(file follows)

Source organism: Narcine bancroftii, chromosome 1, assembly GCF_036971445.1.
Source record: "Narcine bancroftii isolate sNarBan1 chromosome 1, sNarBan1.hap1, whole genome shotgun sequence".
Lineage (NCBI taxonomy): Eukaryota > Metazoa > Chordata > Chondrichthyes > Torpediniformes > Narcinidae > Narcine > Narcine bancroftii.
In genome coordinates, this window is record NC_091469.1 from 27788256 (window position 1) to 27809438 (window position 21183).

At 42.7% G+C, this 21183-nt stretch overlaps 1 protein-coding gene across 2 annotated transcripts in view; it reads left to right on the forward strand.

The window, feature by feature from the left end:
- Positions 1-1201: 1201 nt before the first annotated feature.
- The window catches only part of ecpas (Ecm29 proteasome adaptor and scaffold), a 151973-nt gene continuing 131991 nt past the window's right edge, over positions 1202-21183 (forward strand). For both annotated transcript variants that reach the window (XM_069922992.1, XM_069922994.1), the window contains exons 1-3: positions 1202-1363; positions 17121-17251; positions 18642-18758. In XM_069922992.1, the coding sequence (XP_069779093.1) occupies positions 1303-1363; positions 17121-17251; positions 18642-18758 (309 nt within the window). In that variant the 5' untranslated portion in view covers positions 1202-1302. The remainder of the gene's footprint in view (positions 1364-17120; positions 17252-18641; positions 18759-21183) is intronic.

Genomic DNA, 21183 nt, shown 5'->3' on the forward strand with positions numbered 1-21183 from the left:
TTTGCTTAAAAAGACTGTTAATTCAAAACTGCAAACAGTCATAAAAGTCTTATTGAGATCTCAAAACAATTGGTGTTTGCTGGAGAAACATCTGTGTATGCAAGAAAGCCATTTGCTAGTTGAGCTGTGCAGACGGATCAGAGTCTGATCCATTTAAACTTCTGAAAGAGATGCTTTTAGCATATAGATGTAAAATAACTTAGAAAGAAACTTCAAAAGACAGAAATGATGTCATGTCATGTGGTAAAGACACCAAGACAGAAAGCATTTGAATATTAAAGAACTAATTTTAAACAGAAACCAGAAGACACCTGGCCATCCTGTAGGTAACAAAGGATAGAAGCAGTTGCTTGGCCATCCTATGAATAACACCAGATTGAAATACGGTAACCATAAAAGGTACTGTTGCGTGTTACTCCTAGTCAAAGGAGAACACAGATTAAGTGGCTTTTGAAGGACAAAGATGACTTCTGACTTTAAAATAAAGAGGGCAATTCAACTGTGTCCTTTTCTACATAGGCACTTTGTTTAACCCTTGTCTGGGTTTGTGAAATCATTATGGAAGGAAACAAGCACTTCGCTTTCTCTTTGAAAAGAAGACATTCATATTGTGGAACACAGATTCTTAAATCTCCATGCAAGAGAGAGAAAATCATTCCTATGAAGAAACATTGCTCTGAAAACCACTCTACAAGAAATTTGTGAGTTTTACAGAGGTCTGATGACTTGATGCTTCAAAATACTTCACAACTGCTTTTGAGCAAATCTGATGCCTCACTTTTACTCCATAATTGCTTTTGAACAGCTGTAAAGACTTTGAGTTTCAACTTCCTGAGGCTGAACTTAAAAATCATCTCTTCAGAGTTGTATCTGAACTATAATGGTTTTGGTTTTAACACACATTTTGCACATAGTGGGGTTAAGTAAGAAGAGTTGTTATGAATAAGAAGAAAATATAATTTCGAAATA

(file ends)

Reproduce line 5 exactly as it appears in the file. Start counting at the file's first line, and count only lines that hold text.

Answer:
At 42.7% G+C, this 21183-nt stretch overlaps 1 protein-coding gene across 2 annotated transcripts in view; it reads left to right on the forward strand.